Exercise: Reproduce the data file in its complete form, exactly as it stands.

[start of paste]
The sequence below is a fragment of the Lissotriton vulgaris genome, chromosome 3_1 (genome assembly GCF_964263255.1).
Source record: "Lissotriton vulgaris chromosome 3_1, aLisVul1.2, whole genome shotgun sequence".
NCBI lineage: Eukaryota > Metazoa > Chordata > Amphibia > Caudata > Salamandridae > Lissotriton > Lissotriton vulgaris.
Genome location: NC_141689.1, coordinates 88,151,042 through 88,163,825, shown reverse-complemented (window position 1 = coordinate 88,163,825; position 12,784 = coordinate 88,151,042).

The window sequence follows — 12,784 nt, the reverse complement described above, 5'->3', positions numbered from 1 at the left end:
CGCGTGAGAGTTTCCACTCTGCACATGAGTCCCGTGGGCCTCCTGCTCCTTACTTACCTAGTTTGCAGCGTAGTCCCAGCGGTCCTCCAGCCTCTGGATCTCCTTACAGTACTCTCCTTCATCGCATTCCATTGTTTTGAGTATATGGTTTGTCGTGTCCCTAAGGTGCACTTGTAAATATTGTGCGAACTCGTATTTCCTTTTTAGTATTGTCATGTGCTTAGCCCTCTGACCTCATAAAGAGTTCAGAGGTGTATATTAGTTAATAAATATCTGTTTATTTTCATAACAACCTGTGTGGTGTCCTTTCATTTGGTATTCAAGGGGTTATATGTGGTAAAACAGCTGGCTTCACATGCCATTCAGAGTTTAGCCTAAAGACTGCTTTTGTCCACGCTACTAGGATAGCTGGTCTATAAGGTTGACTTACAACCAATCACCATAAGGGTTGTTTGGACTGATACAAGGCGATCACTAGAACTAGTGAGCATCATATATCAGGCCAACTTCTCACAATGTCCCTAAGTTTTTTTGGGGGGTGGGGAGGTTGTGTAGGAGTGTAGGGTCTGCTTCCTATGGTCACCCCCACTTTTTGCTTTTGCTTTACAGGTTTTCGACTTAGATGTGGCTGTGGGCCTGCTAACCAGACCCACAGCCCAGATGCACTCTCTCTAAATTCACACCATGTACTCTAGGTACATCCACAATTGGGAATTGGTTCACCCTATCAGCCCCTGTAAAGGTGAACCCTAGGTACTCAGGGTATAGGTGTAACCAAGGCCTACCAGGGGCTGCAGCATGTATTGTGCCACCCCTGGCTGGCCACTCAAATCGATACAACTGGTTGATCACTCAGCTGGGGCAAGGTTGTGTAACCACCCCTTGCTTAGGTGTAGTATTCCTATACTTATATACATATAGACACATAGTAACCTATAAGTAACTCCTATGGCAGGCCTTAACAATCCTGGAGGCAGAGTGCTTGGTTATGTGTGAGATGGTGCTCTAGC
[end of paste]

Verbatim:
The sequence below is a fragment of the Lissotriton vulgaris genome, chromosome 3_1 (genome assembly GCF_964263255.1).
Source record: "Lissotriton vulgaris chromosome 3_1, aLisVul1.2, whole genome shotgun sequence".
NCBI lineage: Eukaryota > Metazoa > Chordata > Amphibia > Caudata > Salamandridae > Lissotriton > Lissotriton vulgaris.
Genome location: NC_141689.1, coordinates 88,151,042 through 88,163,825, shown reverse-complemented (window position 1 = coordinate 88,163,825; position 12,784 = coordinate 88,151,042).

The window sequence follows — 12,784 nt, the reverse complement described above, 5'->3', positions numbered from 1 at the left end:
CGCGTGAGAGTTTCCACTCTGCACATGAGTCCCGTGGGCCTCCTGCTCCTTACTTACCTAGTTTGCAGCGTAGTCCCAGCGGTCCTCCAGCCTCTGGATCTCCTTACAGTACTCTCCTTCATCGCATTCCATTGTTTTGAGTATATGGTTTGTCGTGTCCCTAAGGTGCACTTGTAAATATTGTGCGAACTCGTATTTCCTTTTTAGTATTGTCATGTGCTTAGCCCTCTGACCTCATAAAGAGTTCAGAGGTGTATATTAGTTAATAAATATCTGTTTATTTTCATAACAACCTGTGTGGTGTCCTTTCATTTGGTATTCAAGGGGTTATATGTGGTAAAACAGCTGGCTTCACATGCCATTCAGAGTTTAGCCTAAAGACTGCTTTTGTCCACGCTACTAGGATAGCTGGTCTATAAGGTTGACTTACAACCAATCACCATAAGGGTTGTTTGGACTGATACAAGGCGATCACTAGAACTAGTGAGCATCATATATCAGGCCAACTTCTCACAATGTCCCTAAGTTTTTTTGGGGGGTGGGGAGGTTGTGTAGGAGTGTAGGGTCTGCTTCCTATGGTCACCCCCACTTTTTGCTTTTGCTTTACAGGTTTTCGACTTAGATGTGGCTGTGGGCCTGCTAACCAGACCCACAGCCCAGATGCACTCTCTCTAAATTCACACCATGTACTCTAGGTACATCCACAATTGGGAATTGGTTCACCCTATCAGCCCCTGTAAAGGTGAACCCTAGGTACTCAGGGTATAGGTGTAACCAAGGCCTACCAGGGGCTGCAGCATGTATTGTGCCACCCCTGGCTGGCCACTCAAATCGATACAACTGGTTGATCACTCAGCTGGGGCAAGGTTGTGTAACCACCCCTTGCTTAGGTGTAGTATTCCTATACTTATATACATATAGACACATAGTAACCTATAAGTAACTCCTATGGCAGGCCTTAACAATCCTGGAGGCAGAGTGCTTGGTTATGTGTGAGATGGTGCTCTAGC